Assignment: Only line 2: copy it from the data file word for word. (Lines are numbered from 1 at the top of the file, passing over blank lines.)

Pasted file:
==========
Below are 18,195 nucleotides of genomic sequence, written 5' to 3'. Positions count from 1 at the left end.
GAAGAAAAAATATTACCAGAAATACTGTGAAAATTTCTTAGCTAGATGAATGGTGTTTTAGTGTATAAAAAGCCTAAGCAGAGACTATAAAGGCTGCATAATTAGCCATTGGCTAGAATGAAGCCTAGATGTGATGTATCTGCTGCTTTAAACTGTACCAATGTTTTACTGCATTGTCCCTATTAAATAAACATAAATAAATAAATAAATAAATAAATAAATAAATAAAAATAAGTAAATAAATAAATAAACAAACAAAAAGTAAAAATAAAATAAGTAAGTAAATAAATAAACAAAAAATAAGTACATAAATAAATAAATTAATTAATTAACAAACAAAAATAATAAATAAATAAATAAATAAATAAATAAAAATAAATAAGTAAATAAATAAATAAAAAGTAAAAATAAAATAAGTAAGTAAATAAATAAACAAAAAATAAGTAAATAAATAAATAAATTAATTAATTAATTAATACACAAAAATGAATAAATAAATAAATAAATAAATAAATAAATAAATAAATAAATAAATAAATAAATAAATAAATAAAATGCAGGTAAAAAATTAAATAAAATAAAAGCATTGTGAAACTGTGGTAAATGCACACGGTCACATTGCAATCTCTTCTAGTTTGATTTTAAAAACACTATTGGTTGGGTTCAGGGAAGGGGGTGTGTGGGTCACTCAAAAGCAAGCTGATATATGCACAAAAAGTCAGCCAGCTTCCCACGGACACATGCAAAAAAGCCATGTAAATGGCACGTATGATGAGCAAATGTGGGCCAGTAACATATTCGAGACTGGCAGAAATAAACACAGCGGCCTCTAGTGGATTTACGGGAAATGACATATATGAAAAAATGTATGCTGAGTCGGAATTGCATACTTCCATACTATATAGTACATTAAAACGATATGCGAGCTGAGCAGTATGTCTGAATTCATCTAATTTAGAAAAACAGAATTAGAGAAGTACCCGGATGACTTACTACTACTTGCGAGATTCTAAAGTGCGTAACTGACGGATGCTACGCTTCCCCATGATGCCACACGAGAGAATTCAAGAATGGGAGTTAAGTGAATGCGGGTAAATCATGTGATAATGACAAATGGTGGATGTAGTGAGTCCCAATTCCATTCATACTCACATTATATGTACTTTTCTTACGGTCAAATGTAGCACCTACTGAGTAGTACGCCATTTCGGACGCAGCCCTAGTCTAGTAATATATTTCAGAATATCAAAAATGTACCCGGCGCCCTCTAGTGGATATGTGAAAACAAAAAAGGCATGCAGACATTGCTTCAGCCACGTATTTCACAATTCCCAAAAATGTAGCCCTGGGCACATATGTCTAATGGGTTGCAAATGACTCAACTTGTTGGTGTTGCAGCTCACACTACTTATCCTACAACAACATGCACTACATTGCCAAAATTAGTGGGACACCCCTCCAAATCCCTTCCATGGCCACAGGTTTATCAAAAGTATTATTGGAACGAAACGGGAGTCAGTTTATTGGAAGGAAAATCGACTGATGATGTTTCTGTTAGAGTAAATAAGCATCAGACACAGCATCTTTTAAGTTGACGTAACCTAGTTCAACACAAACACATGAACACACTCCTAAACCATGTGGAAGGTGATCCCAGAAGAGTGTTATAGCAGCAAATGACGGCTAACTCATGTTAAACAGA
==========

GAAGAAAAAATATTACCAGAAATACTGTGAAAATTTCTTAGCTAGATGAATGGTGTTTTAGTGTATAAAAAGCCTAAGCAGAGACTATAAAGGCTGCATAATTAGCCATTGGCTAGAATGAAGCCTAGATGTGATGTATCTGCTGCTTTAAACTGTACCAATGTTTTACTGCATTGTCCCTATTAAATAAACATAAATAAATAAATAAATAAATAAATAAATAAATAAAAATAAGTAAATAAATAAATAAACAAACAAAAAGTAAAAATAAAATAAGTAAGTAAATAAATAAACAAAAAATAAGTACATAAATAAATAAATTAATTAATTAACAAACAAAAATAATAAATAAATAAATAAATAAATAAATAAAAATAAATAAGTAAATAAATAAATAAAAAGTAAAAATAAAATAAGTAAGTAAATAAATAAACAAAAAATAAGTAAATAAATAAATAAATTAATTAATTAATTAATACACAAAAATGAATAAATAAATAAATAAATAAATAAATAAATAAATAAATAAATAAATAAATAAATAAATAAATAAAATGCAGGTAAAAAATTAAATAAAATAAAAGCATTGTGAAACTGTGGTAAATGCACACGGTCACATTGCAATCTCTTCTAGTTTGATTTTAAAAACACTATTGGTTGGGTTCAGGGAAGGGGGTGTGTGGGTCACTCAAAAGCAAGCTGATATATGCACAAAAAGTCAGCCAGCTTCCCACGGACACATGCAAAAAAGCCATGTAAATGGCACGTATGATGAGCAAATGTGGGCCAGTAACATATTCGAGACTGGCAGAAATAAACACAGCGGCCTCTAGTGGATTTACGGGAAATGACATATATGAAAAAATGTATGCTGAGTCGGAATTGCATACTTCCATACTATATAGTACATTAAAACGATATGCGAGCTGAGCAGTATGTCTGAATTCATCTAATTTAGAAAAACAGAATTAGAGAAGTACCCGGATGACTTACTACTACTTGCGAGATTCTAAAGTGCGTAACTGACGGATGCTACGCTTCCCCATGATGCCACACGAGAGAATTCAAGAATGGGAGTTAAGTGAATGCGGGTAAATCATGTGATAATGACAAATGGTGGATGTAGTGAGTCCCAATTCCATTCATACTCACATTATATGTACTTTTCTTACGGTCAAATGTAGCACCTACTGAGTAGTACGCCATTTCGGACGCAGCCCTAGTCTAGTAATATATTTCAGAATATCAAAAATGTACCCGGCGCCCTCTAGTGGATATGTGAAAACAAAAAAGGCATGCAGACATTGCTTCAGCCACGTATTTCACAATTCCCAAAAATGTAGCCCTGGGCACATATGTCTAATGGGTTGCAAATGACTCAACTTGTTGGTGTTGCAGCTCACACTACTTATCCTACAACAACATGCACTACATTGCCAAAATTAGTGGGACACCCCTCCAAATCCCTTCCATGGCCACAGGTTTATCAAAAGTATTATTGGAACGAAACGGGAGTCAGTTTATTGGAAGGAAAATCGACTGATGATGTTTCTGTTAGAGTAAATAAGCATCAGACACAGCATCTTTTAAGTTGACGTAACCTAGTTCAACACAAACACATGAACACACTCCTAAACCATGTGGAAGGTGATCCCAGAAGAGTGTTATAGCAGCAAATGACGGCTAACTCATGTTAAACAGA